Sen. Bernie Sanders speaks at the Oct. 27 rally at the University of Oregon, urging people to vote for Democratic Party candidates. Photo by Todd Cooper.

Battleground Oregon

With Election Day around the corner, national Democratic Party figures have descended into Oregon

A 3,000-plus crowd of students and community members at the University of Oregon’s Erb Memorial Union Amphitheater screams as Sen. Bernie Sanders walks on stage. He waves to the crowd as John Lennon’s “Power to the People” plays in the background. 

But Sanders isn’t in Lane County for a presidential bid, like he was in 2016. This time, he’s one of several high profile Democrats — including President Joe Biden — who have recently traveled to Oregon to stump for the tight gubernatorial and congressional races in the Nov. 8 midterm election. 

Sanders is one of the most popular Democrats in the country with young voters and progressives. During his time in the Senate, as well as his bids for the Democratic presidential nomination in 2016 and 2020, he’s called for creating universal health care, taxing the rich and investing in climate action. And he stopped in Oregon on an eight-state trip to rally young and progressive voters to support Democrats in the midterm elections. 

Polls show that Republicans are likely to take the House of Representatives, and with three congressional seats in Oregon without an incumbent, leaders from both parties have appeared at rallies and events. Oregon could play a role in influencing which party is in control of the U.S. House. This state’s tight gubernatorial race also means Oregon could see its first Republican governor in decades.

Democrats are vying to maintain majorities in Congress and the governor’s office to address climate change, gun safety, corporate accountability and more. Democratic nominee for the 4th Congressional District Val Hoyle is trying to succeed Peter DeFazio, who’s retiring after 18 terms in Congress, and she says that the two share similar values and policy interests. 

Oregon Democrat Tina Kotek is running for governor, an office that Republicans may have in their grasp because of a three-way race that could split the Democratic Party vote. 

Both candidates, facing tight races, have seen big household-name Democrats like Sanders as a way to generate enthusiasm, especially with the youth vote. “This election matters for their future, whether it’s climate, choice or gun safety,” Kotek tells Eugene Weekly. “These are really core issues for younger voters.” 


Val Hoyle. Photo by Todd Cooper.

Val’s Values

Before Sanders took the stage at the Oct. 27 rally, DeFazio told the crowd to just “vote, goddammit.” 

“Just one of you out there who forgets to drop your ballot, you might make the difference in that race,” DeFazio said.

The first midterm after a change in the White House often results in the minority gaining at least one chamber of Congress; it’s a pattern that has held true in the post-World War II era, except in a few instances, such as the midterms immediately after the Sept. 11 attacks. 

One seat in Oregon that Democrats are working to hold on to is the one that DeFazio held for decades. It’s a race where DeFazio is working with Hoyle to ensure his supporters back her while national Republicans back Alek Skarlatos. 

Hoyle tells EW that she and DeFazio have similar political values, and that DeFazio has helped her as she campaigns against the opponent he defeated in 2020. “He has been incredible in helping me understand how to navigate federal versus state issues, and letting people in D.C. know that this is an important, key race and that I’m the right person,” Hoyle says. “It’s important for him to have somebody who’s actually qualified.” 

Hoyle says she has many friends running for office throughout the country, and they don’t have that support, which makes a difference in a campaign.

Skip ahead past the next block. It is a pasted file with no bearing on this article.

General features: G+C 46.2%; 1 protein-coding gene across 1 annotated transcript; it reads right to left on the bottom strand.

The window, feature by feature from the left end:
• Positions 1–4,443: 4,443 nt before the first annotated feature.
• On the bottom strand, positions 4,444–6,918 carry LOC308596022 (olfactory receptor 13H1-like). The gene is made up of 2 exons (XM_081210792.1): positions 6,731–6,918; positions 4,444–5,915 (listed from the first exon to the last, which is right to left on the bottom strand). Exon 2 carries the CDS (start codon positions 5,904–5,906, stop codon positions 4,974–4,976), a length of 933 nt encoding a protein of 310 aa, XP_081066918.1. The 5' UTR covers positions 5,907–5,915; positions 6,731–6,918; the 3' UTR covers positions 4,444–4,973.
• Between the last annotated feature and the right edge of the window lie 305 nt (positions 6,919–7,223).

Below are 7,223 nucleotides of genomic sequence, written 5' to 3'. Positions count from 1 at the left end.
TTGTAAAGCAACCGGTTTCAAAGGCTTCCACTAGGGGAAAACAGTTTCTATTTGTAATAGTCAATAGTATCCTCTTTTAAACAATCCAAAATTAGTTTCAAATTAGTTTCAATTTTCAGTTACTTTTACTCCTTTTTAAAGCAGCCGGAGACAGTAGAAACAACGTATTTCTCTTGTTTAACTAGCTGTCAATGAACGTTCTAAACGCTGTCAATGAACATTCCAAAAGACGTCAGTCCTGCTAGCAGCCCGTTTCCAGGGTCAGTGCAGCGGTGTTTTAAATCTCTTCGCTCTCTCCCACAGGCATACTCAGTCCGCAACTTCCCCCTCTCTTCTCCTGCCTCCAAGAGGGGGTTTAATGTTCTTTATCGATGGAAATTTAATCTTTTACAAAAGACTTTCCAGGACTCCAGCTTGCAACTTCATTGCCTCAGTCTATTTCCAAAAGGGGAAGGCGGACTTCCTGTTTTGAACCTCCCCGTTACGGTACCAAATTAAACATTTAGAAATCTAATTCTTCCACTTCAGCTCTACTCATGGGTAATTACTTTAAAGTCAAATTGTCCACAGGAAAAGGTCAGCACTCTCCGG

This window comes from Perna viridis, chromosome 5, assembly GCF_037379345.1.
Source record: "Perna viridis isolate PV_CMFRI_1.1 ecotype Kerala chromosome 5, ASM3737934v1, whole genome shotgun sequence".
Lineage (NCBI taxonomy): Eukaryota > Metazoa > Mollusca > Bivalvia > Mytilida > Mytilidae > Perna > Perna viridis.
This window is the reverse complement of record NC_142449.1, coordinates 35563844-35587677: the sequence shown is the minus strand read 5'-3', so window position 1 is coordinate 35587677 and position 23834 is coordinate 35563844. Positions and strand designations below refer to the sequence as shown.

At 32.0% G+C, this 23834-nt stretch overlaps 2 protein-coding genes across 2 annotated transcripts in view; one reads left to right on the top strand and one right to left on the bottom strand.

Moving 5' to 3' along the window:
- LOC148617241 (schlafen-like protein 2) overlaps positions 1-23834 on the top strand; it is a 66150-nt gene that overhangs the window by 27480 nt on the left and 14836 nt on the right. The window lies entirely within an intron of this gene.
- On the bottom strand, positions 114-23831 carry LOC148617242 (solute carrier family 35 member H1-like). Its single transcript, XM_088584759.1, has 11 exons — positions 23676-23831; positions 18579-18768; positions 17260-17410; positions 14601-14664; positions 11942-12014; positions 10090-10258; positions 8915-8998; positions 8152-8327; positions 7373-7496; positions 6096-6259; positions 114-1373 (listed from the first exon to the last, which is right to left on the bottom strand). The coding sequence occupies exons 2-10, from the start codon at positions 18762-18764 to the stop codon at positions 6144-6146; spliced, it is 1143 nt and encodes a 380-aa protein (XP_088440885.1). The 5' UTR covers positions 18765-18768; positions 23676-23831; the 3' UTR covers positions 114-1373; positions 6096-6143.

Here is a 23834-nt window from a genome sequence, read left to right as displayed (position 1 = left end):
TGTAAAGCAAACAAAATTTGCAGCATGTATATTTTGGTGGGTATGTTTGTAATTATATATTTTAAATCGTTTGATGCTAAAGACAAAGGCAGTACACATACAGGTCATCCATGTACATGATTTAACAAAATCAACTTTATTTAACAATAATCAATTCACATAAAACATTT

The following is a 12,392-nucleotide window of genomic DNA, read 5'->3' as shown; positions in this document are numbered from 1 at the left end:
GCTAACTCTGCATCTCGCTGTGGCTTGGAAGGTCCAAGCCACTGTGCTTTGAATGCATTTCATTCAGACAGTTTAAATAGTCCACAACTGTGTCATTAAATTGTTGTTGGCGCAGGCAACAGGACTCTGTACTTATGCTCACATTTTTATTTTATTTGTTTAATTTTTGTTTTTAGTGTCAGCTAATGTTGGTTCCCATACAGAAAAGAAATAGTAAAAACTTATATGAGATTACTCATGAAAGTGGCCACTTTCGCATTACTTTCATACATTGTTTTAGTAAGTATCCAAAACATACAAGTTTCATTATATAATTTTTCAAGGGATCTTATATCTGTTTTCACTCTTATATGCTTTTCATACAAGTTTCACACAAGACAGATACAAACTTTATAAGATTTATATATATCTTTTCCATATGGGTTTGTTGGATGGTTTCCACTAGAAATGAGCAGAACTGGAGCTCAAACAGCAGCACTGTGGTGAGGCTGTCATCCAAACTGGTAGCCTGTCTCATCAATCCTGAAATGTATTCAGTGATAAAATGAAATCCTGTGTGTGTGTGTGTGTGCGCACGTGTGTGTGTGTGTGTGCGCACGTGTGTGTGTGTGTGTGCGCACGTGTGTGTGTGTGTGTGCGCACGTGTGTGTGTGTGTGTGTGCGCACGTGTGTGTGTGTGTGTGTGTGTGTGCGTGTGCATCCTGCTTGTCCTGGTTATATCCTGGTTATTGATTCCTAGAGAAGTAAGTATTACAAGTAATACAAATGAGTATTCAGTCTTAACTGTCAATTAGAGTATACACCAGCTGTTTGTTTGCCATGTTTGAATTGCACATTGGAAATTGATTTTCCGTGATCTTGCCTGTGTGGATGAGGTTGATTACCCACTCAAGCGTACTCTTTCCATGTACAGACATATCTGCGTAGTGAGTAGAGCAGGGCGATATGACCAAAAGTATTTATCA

DeFazio’s legislative priorities have focused on transportation and infrastructure — and he’s ending his career as chairman of the House Transportation and Infrastructure Committee. Hoyle says she’ll focus on transportation and infrastructure if elected, especially advocating for the Coos Bay container shipping port, which will reduce the supply chain congestion on the West Coast by 10 to 12 percent. 

Hoyle says she’ll also push Congress to consider the windfall profits tax on fossil fuel companies. “Everyone is looking at gas prices,” she says. “But what they’re not noting is that every single one of these gas and oil companies has increased profits and uses profits to buy stocks back, as opposed to lowering prices at the pump.” 

Addressing gas prices by holding fossil fuel corporations accountable is something that won’t happen under a Republican-majority government, Hoyle says. She says the Republican Party is planning to privatize Social Security and Medicare. And Sen. Lindsey Graham of South Carolina has already introduced a bill that would create a 15-week national abortion ban. 

The pathway for the Democratic Party to maintain its majority in the House of Representatives is through Oregon, Hoyle says. Growing up in New Hampshire, where politicians flock in hopes of kickstarting presidential bids, she says she’s used to living in a place that gets a lot of attention. 

Polls suggest that two out of Oregon’s six congressional races are tight — incumbent Reps. Earl Blumenauer, Suzanne Bonamici and Cliff Bentz seem sure to win their seats. According to nonpartisan think tank The Cook Political Report, only Hoyle’s race leans Democratic and Andrea Salinas is slightly favored despite being a toss up. 

But Republicans could grab the Congressional District 5 seat, which Jamie McLeod-Skinner unseated Democratic incumbent Rep. Kurt Schrader in the May primary. On Nov. 1, The Cook Political Report, changed its view on the race from toss-up to lean Republican. The race changed in favor of Lori Chavez-DeRemer because the think tank said national Republican ads purchased by Minority Leader Kevin McCarthy’s Congressional Leadership Fund have made an impact. 

According to data from the Federal Election Commission, Skarlatos has outraised Hoyle. He’s brought in $4 million compared to Hoyle’s $2.2 million. Skarlatos has received sizable contributions from national Republican organizations, such as about $28,000 from Take Back the House GOP PAC, $16,833 from the National Republican Congressional Committee and $10,000 from Congressional Leadership Fund.